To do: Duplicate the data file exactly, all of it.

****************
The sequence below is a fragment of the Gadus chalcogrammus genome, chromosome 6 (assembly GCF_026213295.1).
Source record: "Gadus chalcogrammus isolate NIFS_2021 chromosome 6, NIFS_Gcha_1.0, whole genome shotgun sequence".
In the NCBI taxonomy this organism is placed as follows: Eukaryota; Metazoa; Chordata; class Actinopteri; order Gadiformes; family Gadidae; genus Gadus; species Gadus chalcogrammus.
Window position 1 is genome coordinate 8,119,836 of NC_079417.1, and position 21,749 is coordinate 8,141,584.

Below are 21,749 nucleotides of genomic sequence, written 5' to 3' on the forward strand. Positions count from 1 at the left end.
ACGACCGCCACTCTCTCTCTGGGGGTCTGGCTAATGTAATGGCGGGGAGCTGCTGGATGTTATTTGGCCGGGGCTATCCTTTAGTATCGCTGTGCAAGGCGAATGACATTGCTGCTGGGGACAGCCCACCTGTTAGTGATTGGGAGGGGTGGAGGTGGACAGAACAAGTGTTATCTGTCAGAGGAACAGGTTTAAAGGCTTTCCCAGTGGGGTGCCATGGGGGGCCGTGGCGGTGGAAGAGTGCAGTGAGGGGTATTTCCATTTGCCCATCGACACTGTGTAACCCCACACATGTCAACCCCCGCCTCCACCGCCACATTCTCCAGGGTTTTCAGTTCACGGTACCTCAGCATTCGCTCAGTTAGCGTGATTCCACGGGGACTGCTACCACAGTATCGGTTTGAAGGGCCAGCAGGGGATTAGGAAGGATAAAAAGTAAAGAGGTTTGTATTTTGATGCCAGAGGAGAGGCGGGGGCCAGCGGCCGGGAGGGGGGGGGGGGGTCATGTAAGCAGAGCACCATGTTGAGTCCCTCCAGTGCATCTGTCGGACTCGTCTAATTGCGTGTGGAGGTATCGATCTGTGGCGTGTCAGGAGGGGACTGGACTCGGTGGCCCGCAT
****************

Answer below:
The sequence below is a fragment of the Gadus chalcogrammus genome, chromosome 6 (assembly GCF_026213295.1).
Source record: "Gadus chalcogrammus isolate NIFS_2021 chromosome 6, NIFS_Gcha_1.0, whole genome shotgun sequence".
In the NCBI taxonomy this organism is placed as follows: Eukaryota; Metazoa; Chordata; class Actinopteri; order Gadiformes; family Gadidae; genus Gadus; species Gadus chalcogrammus.
Window position 1 is genome coordinate 8,119,836 of NC_079417.1, and position 21,749 is coordinate 8,141,584.

Below are 21,749 nucleotides of genomic sequence, written 5' to 3' on the forward strand. Positions count from 1 at the left end.
ACGACCGCCACTCTCTCTCTGGGGGTCTGGCTAATGTAATGGCGGGGAGCTGCTGGATGTTATTTGGCCGGGGCTATCCTTTAGTATCGCTGTGCAAGGCGAATGACATTGCTGCTGGGGACAGCCCACCTGTTAGTGATTGGGAGGGGTGGAGGTGGACAGAACAAGTGTTATCTGTCAGAGGAACAGGTTTAAAGGCTTTCCCAGTGGGGTGCCATGGGGGGCCGTGGCGGTGGAAGAGTGCAGTGAGGGGTATTTCCATTTGCCCATCGACACTGTGTAACCCCACACATGTCAACCCCCGCCTCCACCGCCACATTCTCCAGGGTTTTCAGTTCACGGTACCTCAGCATTCGCTCAGTTAGCGTGATTCCACGGGGACTGCTACCACAGTATCGGTTTGAAGGGCCAGCAGGGGATTAGGAAGGATAAAAAGTAAAGAGGTTTGTATTTTGATGCCAGAGGAGAGGCGGGGGCCAGCGGCCGGGAGGGGGGGGGGGGGTCATGTAAGCAGAGCACCATGTTGAGTCCCTCCAGTGCATCTGTCGGACTCGTCTAATTGCGTGTGGAGGTATCGATCTGTGGCGTGTCAGGAGGGGACTGGACTCGGTGGCCCGCAT